The first chap I meet in the Summerset Isles is definitely an elf having a Sean Penn face who gripes about how he’s missing out on a wine tasting simply because some nearby Wood Elves “offed” the vintner, mainly because naturally. This, following all, may be the closed beta for The Elder Scrolls Online’s Summerset expansion ($40 on Amazon), which whisks us off towards the ancestral homes in the High Elves, a magical land crammed with haughty wizards, Neuschwanstein-like villas, and flora that probably would have already been at residence in Eden. Whatever. This dude just wants his wine, and I can appreciate that.
The Elder Scrolls Online excels at this sort of thing. ZeniMax Online’s game could be crawling with elves plus the occasional grumpy orc, but no other MMORPG feels really so human. That is not to say that other MMOs like Final Fantasy XIV and Star Wars: The Old Republic do not spin a good yarn, but they are much more concerned with high drama and the oh-so-important Fate with the World.
Ever given that Elder Scrolls Online did away with conventional MMO levels and embraced the conventional freeform Elder Scrolls design and style we uncover in games like Skyrim, though, it’s discovered itself totally free in the need to always have a significant climax to perform toward. Summerset’s significant story is on the market if you’d like it (despite the fact that the NDA keeps me from discussing it), but Elder Scrolls Online also allows you to just drop in and live your reside as a standard denizen of its surreal and wonderful globe and listen to elves griping about wine. That is one of the finest factors about it.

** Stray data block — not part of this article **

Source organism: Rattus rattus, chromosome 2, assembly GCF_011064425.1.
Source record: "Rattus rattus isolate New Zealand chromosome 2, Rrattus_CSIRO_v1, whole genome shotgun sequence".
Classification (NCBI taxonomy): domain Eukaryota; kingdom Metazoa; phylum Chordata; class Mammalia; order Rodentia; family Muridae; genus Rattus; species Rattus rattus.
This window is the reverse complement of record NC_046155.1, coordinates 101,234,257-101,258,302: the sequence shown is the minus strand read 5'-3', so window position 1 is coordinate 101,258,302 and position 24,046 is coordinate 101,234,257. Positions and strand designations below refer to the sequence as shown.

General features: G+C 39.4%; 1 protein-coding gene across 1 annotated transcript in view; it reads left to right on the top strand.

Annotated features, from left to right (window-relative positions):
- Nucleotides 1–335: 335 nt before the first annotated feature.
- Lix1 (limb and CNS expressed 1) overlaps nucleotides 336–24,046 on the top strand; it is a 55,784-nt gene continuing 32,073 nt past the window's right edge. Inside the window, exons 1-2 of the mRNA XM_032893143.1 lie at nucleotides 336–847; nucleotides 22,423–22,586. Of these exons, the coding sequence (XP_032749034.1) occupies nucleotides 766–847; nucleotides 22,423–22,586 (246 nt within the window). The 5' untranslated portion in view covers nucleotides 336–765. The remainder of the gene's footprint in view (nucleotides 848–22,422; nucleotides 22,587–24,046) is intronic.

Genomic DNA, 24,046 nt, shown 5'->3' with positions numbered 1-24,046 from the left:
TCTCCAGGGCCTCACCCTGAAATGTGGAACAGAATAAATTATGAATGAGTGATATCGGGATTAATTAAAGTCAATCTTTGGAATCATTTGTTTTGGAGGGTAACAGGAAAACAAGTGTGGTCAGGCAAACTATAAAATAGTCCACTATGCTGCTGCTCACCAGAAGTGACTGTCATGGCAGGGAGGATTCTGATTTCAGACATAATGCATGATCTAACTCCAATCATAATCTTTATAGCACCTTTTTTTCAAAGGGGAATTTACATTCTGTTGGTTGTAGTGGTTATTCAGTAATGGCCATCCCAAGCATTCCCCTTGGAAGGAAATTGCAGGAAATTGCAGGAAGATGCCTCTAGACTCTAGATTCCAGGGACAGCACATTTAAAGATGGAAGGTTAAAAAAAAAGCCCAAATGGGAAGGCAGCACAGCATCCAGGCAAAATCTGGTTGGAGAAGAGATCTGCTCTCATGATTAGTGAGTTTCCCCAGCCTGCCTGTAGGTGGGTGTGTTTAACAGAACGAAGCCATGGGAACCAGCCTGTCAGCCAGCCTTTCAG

But I admit I worried about Summerset, and in some regards I nevertheless do. It is Elder Scrolls Online’s second “chapter” – a fancy word for expansion – but it follows around the heels of ESO’s marvelous Morrowind, which recreated the beloved volcanic island of Vvardenfell from 2002’s The Elder Scrolls 3 ash by ash and ember by ember.
The expansion was full of fascinating stories and memorable vistas, however the several comparison videos on YouTube that popped up have been adequate to prove that handful of forces pushed it to recognition fairly so strongly as nostalgia. That worked in the time, because it presented initial naysayers who otherwise loved to witness how thoroughly the game has changed since the initial crop of lukewarm critiques in 2014. Vvardenfell has always been one of fantasy’s standout landscapes, for that matter: a dreamscape exactly where mushrooms attain for the sky like redwoods along with a self-made god chitchats with the locals in his ziggurat. ZeniMax would have had to genuinely screw up for it to not be a hit.